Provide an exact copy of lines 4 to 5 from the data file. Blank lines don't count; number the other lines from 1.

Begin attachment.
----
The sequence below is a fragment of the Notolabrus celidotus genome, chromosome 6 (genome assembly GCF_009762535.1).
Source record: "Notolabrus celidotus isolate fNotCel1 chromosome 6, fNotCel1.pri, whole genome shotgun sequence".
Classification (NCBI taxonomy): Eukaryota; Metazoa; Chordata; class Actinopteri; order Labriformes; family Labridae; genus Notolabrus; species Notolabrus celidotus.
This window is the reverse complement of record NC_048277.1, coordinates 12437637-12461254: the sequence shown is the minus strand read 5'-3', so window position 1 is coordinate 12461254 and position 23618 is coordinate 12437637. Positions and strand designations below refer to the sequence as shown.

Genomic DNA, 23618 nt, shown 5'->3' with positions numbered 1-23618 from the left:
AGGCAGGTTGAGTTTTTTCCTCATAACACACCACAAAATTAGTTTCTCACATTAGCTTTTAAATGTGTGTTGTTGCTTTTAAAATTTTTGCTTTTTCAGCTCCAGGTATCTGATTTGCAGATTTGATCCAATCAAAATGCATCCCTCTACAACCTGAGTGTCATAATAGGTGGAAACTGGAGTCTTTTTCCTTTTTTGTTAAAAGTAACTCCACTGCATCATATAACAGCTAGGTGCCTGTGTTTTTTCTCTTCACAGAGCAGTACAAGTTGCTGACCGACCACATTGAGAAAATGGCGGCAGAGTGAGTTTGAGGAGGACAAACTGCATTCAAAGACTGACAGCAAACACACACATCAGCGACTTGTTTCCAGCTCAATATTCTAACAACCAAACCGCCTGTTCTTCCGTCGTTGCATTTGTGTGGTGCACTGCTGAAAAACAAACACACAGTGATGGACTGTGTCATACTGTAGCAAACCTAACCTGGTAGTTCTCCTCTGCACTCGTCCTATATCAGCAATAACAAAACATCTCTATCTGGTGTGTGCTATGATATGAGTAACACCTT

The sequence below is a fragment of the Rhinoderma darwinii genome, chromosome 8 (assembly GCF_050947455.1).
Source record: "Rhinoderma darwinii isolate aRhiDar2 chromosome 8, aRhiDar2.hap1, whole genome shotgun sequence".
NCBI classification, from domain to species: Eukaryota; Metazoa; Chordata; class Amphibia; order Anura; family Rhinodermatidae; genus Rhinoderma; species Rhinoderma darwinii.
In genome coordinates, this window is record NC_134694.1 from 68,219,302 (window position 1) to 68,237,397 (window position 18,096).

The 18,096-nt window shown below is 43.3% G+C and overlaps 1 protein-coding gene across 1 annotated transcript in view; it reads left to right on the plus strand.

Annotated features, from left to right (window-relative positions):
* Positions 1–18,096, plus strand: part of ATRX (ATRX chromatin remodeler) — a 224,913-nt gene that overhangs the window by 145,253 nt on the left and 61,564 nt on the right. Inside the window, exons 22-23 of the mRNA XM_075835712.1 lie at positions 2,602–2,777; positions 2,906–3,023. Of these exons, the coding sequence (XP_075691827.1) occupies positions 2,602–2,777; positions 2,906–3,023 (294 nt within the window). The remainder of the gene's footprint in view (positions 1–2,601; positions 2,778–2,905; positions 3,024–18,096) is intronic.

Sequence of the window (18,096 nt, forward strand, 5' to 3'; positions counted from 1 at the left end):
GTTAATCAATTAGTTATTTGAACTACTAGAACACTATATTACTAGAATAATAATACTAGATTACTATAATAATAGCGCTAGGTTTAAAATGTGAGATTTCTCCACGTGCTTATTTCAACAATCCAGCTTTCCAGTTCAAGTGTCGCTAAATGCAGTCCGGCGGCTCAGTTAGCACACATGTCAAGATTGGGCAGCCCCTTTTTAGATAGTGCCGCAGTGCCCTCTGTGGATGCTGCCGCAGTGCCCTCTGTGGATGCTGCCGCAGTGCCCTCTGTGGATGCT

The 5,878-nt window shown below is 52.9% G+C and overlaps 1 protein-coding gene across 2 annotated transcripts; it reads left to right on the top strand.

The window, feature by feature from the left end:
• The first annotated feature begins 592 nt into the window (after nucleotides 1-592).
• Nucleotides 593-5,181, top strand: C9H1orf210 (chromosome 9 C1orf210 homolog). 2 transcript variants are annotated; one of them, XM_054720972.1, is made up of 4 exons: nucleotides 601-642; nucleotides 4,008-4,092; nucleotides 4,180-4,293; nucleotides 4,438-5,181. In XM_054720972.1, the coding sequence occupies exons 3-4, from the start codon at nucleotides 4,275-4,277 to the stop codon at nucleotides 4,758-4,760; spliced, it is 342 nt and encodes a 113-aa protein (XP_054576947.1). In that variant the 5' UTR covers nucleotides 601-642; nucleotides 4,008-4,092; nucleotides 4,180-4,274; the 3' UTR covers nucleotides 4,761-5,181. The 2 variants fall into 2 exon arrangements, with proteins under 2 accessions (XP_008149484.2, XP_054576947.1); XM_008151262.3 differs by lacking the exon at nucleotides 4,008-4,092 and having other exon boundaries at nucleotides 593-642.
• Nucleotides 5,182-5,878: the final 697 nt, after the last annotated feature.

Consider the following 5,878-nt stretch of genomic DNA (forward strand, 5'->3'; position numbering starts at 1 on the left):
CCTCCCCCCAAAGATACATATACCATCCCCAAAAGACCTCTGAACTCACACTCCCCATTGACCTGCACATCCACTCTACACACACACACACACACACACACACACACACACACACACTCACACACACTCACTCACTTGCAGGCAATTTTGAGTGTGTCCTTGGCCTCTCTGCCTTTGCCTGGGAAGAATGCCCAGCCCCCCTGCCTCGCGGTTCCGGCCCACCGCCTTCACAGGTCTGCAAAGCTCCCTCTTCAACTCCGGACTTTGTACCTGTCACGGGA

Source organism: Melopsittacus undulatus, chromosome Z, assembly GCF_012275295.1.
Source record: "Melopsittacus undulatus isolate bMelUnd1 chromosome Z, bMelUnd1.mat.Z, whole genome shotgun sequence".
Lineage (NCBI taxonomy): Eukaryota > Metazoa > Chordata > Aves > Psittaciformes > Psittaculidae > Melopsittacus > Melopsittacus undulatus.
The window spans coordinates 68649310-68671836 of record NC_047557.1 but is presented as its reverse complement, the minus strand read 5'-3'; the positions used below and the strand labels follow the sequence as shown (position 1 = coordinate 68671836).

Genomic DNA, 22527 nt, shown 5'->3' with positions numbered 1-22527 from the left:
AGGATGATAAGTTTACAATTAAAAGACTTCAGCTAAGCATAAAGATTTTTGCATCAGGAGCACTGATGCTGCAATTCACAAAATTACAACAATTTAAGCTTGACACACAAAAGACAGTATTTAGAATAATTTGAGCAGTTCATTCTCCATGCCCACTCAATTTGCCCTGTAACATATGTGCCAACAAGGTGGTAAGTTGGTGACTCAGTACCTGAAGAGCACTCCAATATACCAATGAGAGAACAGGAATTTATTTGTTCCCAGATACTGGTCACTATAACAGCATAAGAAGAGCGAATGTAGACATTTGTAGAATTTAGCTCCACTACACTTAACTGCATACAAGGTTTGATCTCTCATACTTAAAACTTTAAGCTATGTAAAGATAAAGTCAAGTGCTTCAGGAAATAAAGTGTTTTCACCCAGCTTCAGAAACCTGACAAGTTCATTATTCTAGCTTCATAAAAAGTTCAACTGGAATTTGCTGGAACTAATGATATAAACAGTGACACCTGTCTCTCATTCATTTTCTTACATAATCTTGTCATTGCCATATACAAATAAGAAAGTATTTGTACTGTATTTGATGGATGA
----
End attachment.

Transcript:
This window is the reverse complement of record NC_048277.1, coordinates 12437637-12461254: the sequence shown is the minus strand read 5'-3', so window position 1 is coordinate 12461254 and position 23618 is coordinate 12437637. Positions and strand designations below refer to the sequence as shown.

Genomic DNA, 23618 nt, shown 5'->3' with positions numbered 1-23618 from the left: